What LeBron did to Chicago was unreal. Tier 1 level offense, with world class defense. He is the best player in the game, and at this point I’m expecting him to take the crown over Dirk when all is said and done. But as they say, that’s why they play the game.

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How to make the good times last, Memphis Grizzlies

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Left: Jim Calhoun, head basketball coach, Univ...

Fitting Rudy Gay in will be essential to the Grizzlies next season (Image via Wikipedia)

The Memphis Grizzlies’ memorable 2011 playoff run reminds me a lot of the LA Clippers in 2006. Like the Clippers, this is the Grizzlies first real playoff run after eons of terrible years. Both were built with strong frontcourts anchored by a 20 and 10 PF having his first real success in Zach Randolph and Elton Brand. Both ended with 7 game 2nd round losses.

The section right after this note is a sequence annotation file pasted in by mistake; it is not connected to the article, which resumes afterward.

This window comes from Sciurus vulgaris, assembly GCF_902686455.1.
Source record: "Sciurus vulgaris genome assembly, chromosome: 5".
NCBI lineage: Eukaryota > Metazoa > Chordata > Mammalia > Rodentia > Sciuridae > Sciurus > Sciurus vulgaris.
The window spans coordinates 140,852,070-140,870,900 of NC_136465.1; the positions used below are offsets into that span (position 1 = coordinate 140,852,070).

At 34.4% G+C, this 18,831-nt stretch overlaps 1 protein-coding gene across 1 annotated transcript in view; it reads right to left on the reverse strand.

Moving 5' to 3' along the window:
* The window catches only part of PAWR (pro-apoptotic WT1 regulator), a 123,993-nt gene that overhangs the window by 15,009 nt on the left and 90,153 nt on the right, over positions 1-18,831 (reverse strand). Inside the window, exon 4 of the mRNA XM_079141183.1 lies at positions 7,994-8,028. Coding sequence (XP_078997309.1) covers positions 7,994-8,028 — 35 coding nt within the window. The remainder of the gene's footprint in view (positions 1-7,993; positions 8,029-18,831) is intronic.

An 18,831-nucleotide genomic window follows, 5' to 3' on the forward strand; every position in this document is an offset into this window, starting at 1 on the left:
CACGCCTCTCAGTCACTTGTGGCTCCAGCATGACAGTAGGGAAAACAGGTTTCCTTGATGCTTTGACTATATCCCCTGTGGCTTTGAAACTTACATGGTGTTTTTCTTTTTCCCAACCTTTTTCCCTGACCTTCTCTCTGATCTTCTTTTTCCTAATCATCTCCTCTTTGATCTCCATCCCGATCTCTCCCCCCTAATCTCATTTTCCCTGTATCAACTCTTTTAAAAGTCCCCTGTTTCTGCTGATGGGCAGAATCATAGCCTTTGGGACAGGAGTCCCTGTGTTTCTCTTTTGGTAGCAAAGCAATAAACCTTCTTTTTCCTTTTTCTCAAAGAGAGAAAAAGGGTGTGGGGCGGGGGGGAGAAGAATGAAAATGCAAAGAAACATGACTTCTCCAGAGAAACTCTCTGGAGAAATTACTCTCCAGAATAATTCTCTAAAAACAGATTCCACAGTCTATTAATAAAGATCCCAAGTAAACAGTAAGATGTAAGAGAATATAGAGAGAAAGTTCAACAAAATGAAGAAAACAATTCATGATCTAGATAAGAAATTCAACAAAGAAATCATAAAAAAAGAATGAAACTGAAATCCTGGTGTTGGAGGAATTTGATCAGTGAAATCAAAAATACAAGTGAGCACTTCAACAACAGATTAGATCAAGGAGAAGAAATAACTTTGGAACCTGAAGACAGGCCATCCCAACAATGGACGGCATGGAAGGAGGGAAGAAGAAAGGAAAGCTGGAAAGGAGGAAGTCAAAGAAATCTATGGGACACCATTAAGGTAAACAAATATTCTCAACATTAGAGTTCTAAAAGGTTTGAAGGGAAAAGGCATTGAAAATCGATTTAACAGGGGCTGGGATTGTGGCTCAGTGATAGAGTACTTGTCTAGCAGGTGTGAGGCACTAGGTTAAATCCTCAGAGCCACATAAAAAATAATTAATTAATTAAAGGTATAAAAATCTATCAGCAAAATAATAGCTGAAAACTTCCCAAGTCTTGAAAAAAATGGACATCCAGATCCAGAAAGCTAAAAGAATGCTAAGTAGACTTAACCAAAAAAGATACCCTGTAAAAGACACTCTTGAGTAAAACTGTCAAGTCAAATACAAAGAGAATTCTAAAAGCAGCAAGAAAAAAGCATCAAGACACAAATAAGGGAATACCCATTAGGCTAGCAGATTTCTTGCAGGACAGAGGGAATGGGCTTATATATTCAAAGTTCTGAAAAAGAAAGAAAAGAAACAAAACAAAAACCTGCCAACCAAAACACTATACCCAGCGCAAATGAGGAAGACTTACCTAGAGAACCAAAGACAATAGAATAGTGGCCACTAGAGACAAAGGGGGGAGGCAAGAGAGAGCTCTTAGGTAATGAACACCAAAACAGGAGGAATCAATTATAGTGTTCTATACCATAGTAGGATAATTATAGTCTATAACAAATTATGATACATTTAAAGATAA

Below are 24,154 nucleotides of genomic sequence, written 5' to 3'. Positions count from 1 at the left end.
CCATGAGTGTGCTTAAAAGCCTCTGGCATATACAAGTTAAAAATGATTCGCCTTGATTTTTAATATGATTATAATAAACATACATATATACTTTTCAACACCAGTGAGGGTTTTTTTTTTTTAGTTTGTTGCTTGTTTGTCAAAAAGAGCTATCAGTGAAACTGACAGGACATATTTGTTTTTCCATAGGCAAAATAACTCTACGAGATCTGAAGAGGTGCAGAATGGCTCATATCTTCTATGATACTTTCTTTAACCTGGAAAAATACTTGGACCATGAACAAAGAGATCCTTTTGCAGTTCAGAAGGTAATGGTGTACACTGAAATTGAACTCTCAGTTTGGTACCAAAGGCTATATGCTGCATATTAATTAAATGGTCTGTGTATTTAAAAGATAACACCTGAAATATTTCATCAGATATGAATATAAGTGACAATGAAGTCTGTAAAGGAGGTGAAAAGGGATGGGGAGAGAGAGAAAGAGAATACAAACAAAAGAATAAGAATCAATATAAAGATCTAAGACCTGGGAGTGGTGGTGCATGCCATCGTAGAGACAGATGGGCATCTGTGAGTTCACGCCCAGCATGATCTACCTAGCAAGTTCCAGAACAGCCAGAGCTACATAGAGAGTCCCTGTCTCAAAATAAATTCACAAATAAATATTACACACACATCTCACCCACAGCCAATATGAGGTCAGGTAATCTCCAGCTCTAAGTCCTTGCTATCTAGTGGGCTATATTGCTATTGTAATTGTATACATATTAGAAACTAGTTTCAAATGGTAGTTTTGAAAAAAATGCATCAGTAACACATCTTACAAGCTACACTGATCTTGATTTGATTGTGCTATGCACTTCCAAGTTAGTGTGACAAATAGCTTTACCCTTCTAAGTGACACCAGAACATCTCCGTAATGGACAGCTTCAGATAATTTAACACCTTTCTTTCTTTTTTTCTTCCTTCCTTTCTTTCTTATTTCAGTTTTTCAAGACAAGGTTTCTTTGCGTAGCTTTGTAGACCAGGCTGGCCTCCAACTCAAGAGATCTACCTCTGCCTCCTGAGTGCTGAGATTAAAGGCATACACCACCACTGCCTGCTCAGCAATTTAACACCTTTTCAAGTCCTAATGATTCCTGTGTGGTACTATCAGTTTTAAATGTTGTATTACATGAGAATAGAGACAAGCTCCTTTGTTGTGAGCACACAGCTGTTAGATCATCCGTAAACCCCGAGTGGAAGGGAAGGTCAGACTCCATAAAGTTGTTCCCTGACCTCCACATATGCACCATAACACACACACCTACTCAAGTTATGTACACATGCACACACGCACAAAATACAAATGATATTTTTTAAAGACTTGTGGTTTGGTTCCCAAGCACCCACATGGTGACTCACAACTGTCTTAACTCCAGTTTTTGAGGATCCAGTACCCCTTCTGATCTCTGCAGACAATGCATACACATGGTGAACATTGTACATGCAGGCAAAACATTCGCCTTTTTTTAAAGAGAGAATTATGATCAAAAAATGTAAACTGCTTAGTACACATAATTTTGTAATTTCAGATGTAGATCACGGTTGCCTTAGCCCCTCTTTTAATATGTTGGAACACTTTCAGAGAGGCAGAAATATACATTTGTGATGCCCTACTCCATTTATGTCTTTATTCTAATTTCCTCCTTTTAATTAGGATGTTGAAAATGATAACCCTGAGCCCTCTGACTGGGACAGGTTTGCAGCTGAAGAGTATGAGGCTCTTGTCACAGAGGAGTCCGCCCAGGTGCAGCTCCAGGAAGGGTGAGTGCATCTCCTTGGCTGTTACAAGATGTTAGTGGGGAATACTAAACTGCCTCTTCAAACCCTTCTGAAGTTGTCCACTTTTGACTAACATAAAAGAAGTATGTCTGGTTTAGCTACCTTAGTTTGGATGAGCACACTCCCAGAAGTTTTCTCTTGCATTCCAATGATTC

The Clippers couldn’t keep it up and fell back to their usual ways the next year. The Grizzlies need to make the right moves to make sure they don’t follow suit.

So why did the Clippers fall back to earth? Sam Cassell’s decline played its part, as did Elton Brand and Chris Kaman both having lesser seasons – and Corey Maggette’s presence the whole year hurt the team’s ball movement. I’d also point the finger at Mike Dunleavy for not being a strong enough coach to keep the team’s defense and ball movement together for more than one year.

Here’s what the Grizzlies should do to get back to this spot next year:

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Written by jr.

May 16, 2011 at 8:08 pm

2011 POY Watch – End Conference Semis

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The Player of the Year Watch continues past the regular season factoring in all of the playoffs and coming up with the player that truly had the best overall season. After each round, I will update the rankings.

Player (last rank)

1. Dwight Howard (1)